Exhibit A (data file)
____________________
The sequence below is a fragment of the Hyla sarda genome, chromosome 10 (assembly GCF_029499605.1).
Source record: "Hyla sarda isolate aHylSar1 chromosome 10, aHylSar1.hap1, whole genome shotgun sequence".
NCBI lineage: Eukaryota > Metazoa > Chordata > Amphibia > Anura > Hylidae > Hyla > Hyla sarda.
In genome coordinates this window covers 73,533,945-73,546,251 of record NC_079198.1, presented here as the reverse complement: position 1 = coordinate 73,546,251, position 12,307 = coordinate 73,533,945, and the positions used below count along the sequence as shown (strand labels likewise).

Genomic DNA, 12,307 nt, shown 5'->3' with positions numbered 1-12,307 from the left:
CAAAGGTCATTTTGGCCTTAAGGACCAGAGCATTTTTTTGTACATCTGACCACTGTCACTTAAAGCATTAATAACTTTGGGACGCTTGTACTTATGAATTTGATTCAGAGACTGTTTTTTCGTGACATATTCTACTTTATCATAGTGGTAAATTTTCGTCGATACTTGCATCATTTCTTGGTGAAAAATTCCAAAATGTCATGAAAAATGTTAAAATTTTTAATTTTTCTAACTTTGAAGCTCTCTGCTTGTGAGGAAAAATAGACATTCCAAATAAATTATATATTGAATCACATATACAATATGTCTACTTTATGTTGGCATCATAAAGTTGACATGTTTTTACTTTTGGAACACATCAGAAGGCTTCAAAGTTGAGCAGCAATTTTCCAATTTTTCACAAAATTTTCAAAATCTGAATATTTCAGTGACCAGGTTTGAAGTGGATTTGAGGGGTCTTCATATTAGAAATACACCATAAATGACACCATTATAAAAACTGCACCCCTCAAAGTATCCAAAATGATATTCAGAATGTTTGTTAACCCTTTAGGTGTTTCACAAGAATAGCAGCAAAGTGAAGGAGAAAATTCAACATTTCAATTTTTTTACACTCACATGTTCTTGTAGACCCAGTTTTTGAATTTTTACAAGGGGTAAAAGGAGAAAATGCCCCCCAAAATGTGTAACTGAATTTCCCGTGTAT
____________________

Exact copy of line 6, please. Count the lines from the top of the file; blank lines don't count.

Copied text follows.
CAAAGGTCATTTTGGCCTTAAGGACCAGAGCATTTTTTTGTACATCTGACCACTGTCACTTAAAGCATTAATAACTTTGGGACGCTTGTACTTATGAATTTGATTCAGAGACTGTTTTTTCGTGACATATTCTACTTTATCATAGTGGTAAATTTTCGTCGATACTTGCATCATTTCTTGGTGAAAAATTCCAAAATGTCATGAAAAATGTTAAAATTTTTAATTTTTCTAACTTTGAAGCTCTCTGCTTGTGAGGAAAAATAGACATTCCAAATAAATTATATATTGAATCACATATACAATATGTCTACTTTATGTTGGCATCATAAAGTTGACATGTTTTTACTTTTGGAACACATCAGAAGGCTTCAAAGTTGAGCAGCAATTTTCCAATTTTTCACAAAATTTTCAAAATCTGAATATTTCAGTGACCAGGTTTGAAGTGGATTTGAGGGGTCTTCATATTAGAAATACACCATAAATGACACCATTATAAAAACTGCACCCCTCAAAGTATCCAAAATGATATTCAGAATGTTTGTTAACCCTTTAGGTGTTTCACAAGAATAGCAGCAAAGTGAAGGAGAAAATTCAACATTTCAATTTTTTTACACTCACATGTTCTTGTAGACCCAGTTTTTGAATTTTTACAAGGGGTAAAAGGAGAAAATGCCCCCCAAAATGTGTAACTGAATTTCCCGTGTAT